FARMINGTON, FAYETTE COUNTY, Pa. (WTAJ) — It may be small and often forgotten, but Fort Necessity is home to a big part of history.
In 1754, a young George Washington was leading a regiment of Virginians on a campaign to build military road. Washington was ordered to ambush a French patrol and was successful. But Washington feared a large French retaliation was imminent and decided to bunker down and built a fort in The Great Meadows, the site of Fort Necessity.
Brian Reedy, Chief of Interpretation and Site Manager of the Fort Necessity National Battlefield, explained, “”Here on July 3rd, 1754 the French would arrive and Washington would fight an eight hour battle. Unfortunately for Washington, he would end up surrendering and it would be his only formal surrender of his military career.”
Reedy says that this small battle helped kick-start the French and Indian War and was a stepping stone in the path towards the American Revolution. The British won the French and Indian War, resulting in Great Britain becoming a large empire with large costs.
Great Britain would turn to the colonies as a source of revenue, which as you may remember did not make the colonies very happy. The French, who clearly didn’t like the British, joined in the colonies’ revolution effort which help shape the country we know today.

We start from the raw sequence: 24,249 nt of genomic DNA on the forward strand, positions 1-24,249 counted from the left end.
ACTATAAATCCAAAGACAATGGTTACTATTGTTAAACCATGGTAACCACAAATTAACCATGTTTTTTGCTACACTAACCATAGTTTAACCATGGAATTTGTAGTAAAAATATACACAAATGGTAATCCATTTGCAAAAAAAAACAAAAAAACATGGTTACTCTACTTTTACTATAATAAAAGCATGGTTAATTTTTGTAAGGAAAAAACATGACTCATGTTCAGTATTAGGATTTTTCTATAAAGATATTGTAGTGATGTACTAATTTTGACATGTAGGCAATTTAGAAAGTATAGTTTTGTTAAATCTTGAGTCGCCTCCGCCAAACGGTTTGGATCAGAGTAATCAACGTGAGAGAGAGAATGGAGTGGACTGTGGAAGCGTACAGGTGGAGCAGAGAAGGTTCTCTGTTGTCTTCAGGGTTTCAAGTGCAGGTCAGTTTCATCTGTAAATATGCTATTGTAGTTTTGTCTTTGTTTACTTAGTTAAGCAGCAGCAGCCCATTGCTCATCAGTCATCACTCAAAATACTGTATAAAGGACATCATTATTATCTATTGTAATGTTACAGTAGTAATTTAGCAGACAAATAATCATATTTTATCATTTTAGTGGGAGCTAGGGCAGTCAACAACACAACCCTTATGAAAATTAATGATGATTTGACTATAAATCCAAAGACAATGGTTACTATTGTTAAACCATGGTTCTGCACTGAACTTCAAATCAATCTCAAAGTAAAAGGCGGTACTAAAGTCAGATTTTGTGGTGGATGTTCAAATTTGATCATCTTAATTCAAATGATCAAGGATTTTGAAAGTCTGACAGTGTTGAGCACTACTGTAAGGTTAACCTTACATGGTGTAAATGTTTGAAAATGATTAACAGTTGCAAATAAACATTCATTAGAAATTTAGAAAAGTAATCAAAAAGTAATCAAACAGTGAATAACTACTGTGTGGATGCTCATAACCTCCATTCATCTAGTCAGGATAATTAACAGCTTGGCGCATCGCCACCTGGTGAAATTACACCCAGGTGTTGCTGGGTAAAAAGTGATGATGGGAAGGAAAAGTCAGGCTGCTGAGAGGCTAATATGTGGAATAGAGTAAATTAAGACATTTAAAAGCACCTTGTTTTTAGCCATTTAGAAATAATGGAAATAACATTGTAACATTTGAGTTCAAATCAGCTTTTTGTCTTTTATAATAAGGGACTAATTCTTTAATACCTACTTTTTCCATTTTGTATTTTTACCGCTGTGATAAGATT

Reedy explained, “Here’s an opportunity to get back at Great Britain and knock them down a peg. Without the use of French muskets, French loans of money, the use of their army and navy, we would not be celebrating the 4th of July.”
Reedy says Fort Necessity played an important role in the path to revolution. “As cute of a little fort that this is and involves a young George Washington,” he said, “it’s really that first step on that road to revolution and the country that we have today.”
At the site today, visitors get to experience this history at the fort with the visitor’s center, guided ranger tours, and even weapons demonstrations.
Currently the only limitations due to COVID-19 is the request to maintain social distance and limited viewings of their film to limit crowds.
The plus, however, is most of what can be enjoyed at the site is in the great outdoors. Reedy details, “We have close to three miles of hiking trails here. Some of them utilized the military road that Washington had built that later becomes known as Braddock’s road so you can actually walk through the footsteps of history.”
The park is open from sunrise to sunset. The visitors center is open 9 a.m. to 5 p.m. daily.